I’m on holiday in Balasaheb Thackerayland, holed up in the rather droll West End Hotel that is bang opposite the Bombay Hospital and a stone’s throw away from the Gol Masjid. Rather non-ominously between these two institutions is the office of the Shiv Sena’s trade union wing, the Bharatiya Kamgar Sena. Hopefully, a few days here will give me a deep insight into the New Mumbai that is a lot less about Alyque Padamsee and the hamster that’s on his head, and more about the city of the man who is increasingly looking like a cross between Amitabh Bachchan and V.S. Naipaul: Balasaheb Thackeray.
Just to reassure us that he is still a nasty piece of work, Thackeray wrote an editorial last week in the Shiv Sena’s version of the New Yorker about “the need of the hour is to plant a strong bomb in Bangladeshi bastis that have mushroomed in Thane and elsewhere in Maharashtra”. Even as I clutch on to my passport and fervently hope not to mutter Bengali swear words each time I look at the prices printed on the room service drinks menu, it’s something else that Balasaheb has written that has got me thinking: the need for a Hindu suicide bomber squad to combat Muslim fundamentalism.
The Shiv Sena chief mentor was reacting to two explosions last month in Vashi and Thane reportedly directed against a Marathi play that ‘made fun’ of Hindu deities. The two organisations suspected have denied that they were behind the blasts. But it is this denial that has cheesed off Balasaheb, who has called the (thankfully ineffective) blast attempts “ridiculous and stupid”. So inside my hotel room I’ve started thinking: But can there be good (by which I mean successful) Hindu suicide bombers?
The Balasaheb’s separation of suicide bombers into ‘Hindu’ and ‘Muslim’ is really a red herring. To blow oneself up — and, for that matter, others — requires either an extreme cause or a serious chemical imbalance in the brain. You can be a Zoroastrian and have either of these qualities and be the next Freddie Fidayeen if you want to. And with no (real or made up) incentives to go straight to paradise after pressing the button, the notion of a Hindu suicide squad ready to be trained and unleashed on the face of the Earth looks rather remote.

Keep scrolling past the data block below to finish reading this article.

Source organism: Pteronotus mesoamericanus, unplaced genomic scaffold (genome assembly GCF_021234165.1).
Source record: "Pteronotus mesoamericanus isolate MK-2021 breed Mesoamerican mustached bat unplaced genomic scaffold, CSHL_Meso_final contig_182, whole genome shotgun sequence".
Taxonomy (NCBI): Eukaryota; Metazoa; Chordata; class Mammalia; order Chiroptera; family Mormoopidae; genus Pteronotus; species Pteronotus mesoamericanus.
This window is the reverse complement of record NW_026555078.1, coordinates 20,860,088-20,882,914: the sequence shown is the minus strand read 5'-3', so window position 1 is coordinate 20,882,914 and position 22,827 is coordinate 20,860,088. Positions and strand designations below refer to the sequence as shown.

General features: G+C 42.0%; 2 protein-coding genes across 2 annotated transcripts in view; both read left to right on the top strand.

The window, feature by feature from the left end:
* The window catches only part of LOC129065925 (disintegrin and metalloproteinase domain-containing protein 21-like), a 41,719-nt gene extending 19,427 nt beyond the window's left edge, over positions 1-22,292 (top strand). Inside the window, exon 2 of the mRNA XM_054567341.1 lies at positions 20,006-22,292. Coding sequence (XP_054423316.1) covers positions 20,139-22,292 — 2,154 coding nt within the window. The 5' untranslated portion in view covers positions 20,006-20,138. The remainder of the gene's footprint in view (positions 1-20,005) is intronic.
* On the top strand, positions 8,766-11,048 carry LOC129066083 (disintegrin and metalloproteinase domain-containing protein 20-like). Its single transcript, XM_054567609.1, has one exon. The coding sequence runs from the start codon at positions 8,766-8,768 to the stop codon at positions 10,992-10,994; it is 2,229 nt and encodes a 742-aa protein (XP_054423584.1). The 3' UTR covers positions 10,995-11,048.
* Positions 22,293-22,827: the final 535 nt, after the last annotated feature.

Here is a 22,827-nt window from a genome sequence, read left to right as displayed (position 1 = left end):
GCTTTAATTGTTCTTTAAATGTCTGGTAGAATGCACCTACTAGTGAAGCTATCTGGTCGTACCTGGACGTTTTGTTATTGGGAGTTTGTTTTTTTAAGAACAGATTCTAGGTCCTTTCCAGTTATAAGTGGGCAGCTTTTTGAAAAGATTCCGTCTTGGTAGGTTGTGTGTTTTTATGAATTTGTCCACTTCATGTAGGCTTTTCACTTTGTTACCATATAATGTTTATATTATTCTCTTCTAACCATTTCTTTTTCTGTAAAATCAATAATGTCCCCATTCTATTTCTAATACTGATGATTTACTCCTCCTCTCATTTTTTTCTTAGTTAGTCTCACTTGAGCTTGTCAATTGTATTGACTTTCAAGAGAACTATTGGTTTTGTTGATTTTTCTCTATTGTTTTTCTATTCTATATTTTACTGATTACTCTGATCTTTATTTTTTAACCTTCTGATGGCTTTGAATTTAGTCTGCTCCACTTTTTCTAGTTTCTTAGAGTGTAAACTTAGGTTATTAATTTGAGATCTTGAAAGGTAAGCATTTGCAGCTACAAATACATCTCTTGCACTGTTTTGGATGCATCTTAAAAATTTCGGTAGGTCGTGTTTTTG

Then there’s the track record. The first decade of the 20th century has been considered the most ‘terroristic’ in the history of India’s struggle for independence. And if one goes by inspiration, the Bengal Bombers — led by the revolutionary-turned-proto-Sri Sri Ravi Shankar, Aurobindo Ghose — were the closest we ever came to Balasaheb’s ‘Hindu fidayeen squad’. Even with iconic chaps like Khudiram Bose and Prafulla Chaki, both romanticised by Bengalis to this day — and replicated in their own heads by bomb-throwing cadres of West Bengal political parties — the record is abysmal. Between 1906 and 1908, ten ‘actions’ were undertaken by the al-Qaeda-like (non-centralised) Maniktola Secret Society. Not one was successful. Five were aborted because of failure of nerves or lack of planning; four were failures because the explosives wouldn’t work; and one killed the wrong target. Not totally unlike Balasaheb, Aurobindo Ghose — full of Garibaldi-sh notions and Hindu nationalistic-religious ideas inspired by reading Bankimchandra — wanted terrorist actions “to prepare the young men to have some sort of military training, to kill and get killed” before the imminent “open armed revolution”. It didn’t happen.
So, as far as Balasaheb’s desire to see local Hindu boys blowing themselves up into smithereens by picking up tips from the existing (?) fidayeen go, I think all this is the result of the Chief Shiv Sainik being extremely bored. As am I, too lazy to paint the town outside my hotel red, but knowing that Subhas Chandra Bose was dead right when he wrote in his ‘Prison Diaries’: “Those who are considered good boys in society are in fact nothing but eunuchs... The Bengali will never become manly unless the so-called good boys are totally uprooted from the West End Hotel.” Oh, all right. I made up that bit about the hotel.